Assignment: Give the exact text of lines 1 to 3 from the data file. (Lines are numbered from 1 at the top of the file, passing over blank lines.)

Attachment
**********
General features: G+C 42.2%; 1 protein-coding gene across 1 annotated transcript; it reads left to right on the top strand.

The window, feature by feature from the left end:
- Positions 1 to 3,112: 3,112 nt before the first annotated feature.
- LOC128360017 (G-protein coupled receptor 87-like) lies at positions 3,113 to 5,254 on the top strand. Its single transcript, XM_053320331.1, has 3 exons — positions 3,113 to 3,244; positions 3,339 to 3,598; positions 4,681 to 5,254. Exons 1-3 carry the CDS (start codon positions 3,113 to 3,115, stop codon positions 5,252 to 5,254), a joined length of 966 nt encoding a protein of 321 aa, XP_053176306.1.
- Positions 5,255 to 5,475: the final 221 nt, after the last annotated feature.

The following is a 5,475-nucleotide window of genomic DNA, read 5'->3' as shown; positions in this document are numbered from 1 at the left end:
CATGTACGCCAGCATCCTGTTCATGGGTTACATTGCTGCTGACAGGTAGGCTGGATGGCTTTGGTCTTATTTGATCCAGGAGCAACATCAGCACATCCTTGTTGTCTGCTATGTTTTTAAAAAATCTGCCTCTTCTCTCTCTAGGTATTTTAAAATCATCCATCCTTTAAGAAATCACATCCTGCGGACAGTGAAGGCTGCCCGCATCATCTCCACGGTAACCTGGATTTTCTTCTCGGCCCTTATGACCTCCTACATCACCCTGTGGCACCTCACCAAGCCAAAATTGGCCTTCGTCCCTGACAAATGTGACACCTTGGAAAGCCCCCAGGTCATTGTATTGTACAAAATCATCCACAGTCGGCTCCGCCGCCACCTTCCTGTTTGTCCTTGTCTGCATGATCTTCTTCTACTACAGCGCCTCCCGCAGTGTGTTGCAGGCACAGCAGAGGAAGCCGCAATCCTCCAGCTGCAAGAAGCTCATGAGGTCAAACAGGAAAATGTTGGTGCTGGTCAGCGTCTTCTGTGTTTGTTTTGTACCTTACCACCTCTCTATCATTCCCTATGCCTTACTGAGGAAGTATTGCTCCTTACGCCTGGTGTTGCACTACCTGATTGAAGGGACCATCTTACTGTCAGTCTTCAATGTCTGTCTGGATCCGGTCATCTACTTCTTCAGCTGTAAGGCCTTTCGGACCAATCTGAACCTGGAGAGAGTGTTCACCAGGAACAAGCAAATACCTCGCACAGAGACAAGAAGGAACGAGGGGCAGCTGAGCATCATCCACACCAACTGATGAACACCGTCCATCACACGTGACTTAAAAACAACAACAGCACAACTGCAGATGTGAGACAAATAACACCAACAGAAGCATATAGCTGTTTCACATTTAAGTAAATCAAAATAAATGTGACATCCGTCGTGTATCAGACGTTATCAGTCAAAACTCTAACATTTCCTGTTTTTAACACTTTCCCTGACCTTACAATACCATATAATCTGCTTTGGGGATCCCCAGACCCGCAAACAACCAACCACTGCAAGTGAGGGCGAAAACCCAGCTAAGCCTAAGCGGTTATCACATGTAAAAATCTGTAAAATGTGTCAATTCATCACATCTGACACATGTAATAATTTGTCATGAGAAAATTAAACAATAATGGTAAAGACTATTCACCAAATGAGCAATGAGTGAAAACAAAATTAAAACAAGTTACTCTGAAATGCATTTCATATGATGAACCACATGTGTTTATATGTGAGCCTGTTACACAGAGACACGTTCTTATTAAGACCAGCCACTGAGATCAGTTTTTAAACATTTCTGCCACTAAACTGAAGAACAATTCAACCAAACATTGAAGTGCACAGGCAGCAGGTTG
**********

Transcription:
General features: G+C 42.2%; 1 protein-coding gene across 1 annotated transcript; it reads left to right on the top strand.

The window, feature by feature from the left end:
- Positions 1 to 3,112: 3,112 nt before the first annotated feature.